Buildup in Iraq Needed Into ’08, U.S. General Says
By DAVID S. CLOUD and MICHAEL R. GORDON
Published: March 8, 2007
WASHINGTON, March 7 — The day-to-day commander of American forces in Iraq
has recommended that the heightened American troop levels there be
maintained through February 2008, military officials said Wednesday.
The White House has never said exactly how long it intends the troop buildup
to last, but military officials say the increased American force level will
begin declining in August unless additional units are sent or more units are
The confidential assessment by the commander, Lt. Gen. Raymond T. Odierno,
reflects the military’s new counterinsurgency doctrine, which puts a premium
on sustained efforts to try to win over a wary population. It also stems
from the complex logistics of deploying the five additional combat brigades
that are being sent to Iraq as part of what the White House calls a “surge”
In fact, for now, it is really more of a trickle, since only two of the five
brigades are in Iraq. The American military is stretched so thin that the
last of the brigades is not expected to begin operations until June.
In both the House and the Senate, most Democrats and many Republicans have
made clear their opposition even to the current troop increase, and a
decision by the White House to extend its duration would probably intensify
the political debate over the war.
Democratic lawmakers most strenuously opposed to the war are likely to point
to the increased stress on the armed forces in trying to persuade party
leaders to back a plan that would cut off financing for any troop increase,
a course that the Democratic leadership has so far declined to embrace. In
its effort to blunt the Congressional opposition to the new strategy, the
Bush administration has cited what it calls early signs of progress,
including a reduction in sectarian killings in Baghdad. But military
officials say it is far too soon to draw any firm conclusions.
President Bush has often said that he will listen closely to advice from
commanders in the field in making decisions about strategy and manpower in
Iraq, but Pentagon officials emphasized Wednesday that no decision to extend
the “surge” had been made. Military officials said General Odierno had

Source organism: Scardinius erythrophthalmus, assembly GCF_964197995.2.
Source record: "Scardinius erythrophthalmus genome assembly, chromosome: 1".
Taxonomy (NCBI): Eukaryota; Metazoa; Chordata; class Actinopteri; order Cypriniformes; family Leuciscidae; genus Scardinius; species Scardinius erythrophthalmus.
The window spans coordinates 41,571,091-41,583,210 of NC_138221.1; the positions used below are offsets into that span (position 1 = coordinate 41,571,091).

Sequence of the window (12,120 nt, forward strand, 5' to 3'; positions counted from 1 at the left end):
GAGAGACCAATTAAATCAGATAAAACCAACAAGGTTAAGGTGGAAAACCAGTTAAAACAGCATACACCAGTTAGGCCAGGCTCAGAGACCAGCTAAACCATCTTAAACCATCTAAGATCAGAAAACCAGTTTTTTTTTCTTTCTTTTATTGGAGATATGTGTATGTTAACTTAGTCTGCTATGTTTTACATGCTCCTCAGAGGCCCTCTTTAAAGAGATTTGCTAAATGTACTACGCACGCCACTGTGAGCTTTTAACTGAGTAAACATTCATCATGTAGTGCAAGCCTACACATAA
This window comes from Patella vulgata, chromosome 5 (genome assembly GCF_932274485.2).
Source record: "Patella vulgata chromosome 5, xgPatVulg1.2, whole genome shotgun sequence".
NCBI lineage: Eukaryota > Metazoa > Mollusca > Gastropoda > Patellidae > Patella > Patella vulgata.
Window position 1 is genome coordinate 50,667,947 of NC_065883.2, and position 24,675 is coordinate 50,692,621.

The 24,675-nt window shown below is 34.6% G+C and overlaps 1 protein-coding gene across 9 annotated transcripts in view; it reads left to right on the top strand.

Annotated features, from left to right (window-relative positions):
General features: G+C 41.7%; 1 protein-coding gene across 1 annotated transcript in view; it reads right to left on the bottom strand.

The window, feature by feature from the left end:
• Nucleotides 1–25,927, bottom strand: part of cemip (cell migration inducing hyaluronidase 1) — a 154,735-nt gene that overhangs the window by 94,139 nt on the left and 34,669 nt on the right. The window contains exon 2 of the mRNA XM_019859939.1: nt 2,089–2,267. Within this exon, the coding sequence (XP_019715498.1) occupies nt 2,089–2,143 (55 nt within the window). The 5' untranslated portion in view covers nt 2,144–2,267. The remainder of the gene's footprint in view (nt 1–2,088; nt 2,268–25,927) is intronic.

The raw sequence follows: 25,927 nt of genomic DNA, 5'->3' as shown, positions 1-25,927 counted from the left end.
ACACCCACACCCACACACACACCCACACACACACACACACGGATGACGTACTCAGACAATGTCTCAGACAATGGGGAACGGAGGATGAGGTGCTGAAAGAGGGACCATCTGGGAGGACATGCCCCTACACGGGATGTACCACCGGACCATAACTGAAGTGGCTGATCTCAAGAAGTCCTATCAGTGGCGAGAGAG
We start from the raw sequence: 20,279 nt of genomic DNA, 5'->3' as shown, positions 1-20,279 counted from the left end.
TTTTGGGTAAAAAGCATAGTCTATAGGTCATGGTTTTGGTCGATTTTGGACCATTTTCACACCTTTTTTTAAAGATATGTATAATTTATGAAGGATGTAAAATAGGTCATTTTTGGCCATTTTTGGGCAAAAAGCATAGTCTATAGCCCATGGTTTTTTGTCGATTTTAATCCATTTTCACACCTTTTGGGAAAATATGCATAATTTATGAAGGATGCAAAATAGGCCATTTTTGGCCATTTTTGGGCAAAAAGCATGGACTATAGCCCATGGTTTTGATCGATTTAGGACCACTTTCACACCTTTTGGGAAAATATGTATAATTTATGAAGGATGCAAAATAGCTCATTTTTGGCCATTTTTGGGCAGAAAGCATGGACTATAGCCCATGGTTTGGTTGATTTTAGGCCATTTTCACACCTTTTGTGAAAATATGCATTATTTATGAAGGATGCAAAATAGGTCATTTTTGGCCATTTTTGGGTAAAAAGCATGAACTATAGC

provided his assessment to his superior, Gen. David H. Petraeus, who took
over as the top American commander in Iraq this year. General Petraeus has
yet to make a formal recommendation to the Pentagon.
But the question of how long the buildup should last has already become the
focus of major concern for the Joint Chiefs of Staff and Defense Secretary
Robert M. Gates.
“We’re looking, as we should, at each of the three possibilities: hold what
you have, come down, or plus up if you need to,” Gen. Peter Pace, chairman
of the Joint Chiefs of Staff, told reporters at the Pentagon. General Pace
said that “early data points” showed that sectarian attacks were slightly
down since the Baghdad operation began. But he said that the increase in car
bombs suggested that Al Qaeda in Mesopotamia was trying to incite further
hostilities with this method.
When the Bush administration announced its troop buildup in January, it said
it was sending 21,500 troops to Baghdad and Anbar Province. Since then, the
Pentagon has said that as many as 7,000 additional support troops would also
be deployed, including some 2,200 additional military police that General
Petraeus had asked for to handle an anticipated increase in detainees. These
increases would bring the total number of American troops in Iraq to around
Any extension of the troop buildup would add to the strain on Army and
Marine forces that have already endured years of continuous deployments.
According to the current schedule, a Minnesota National Guard brigade whose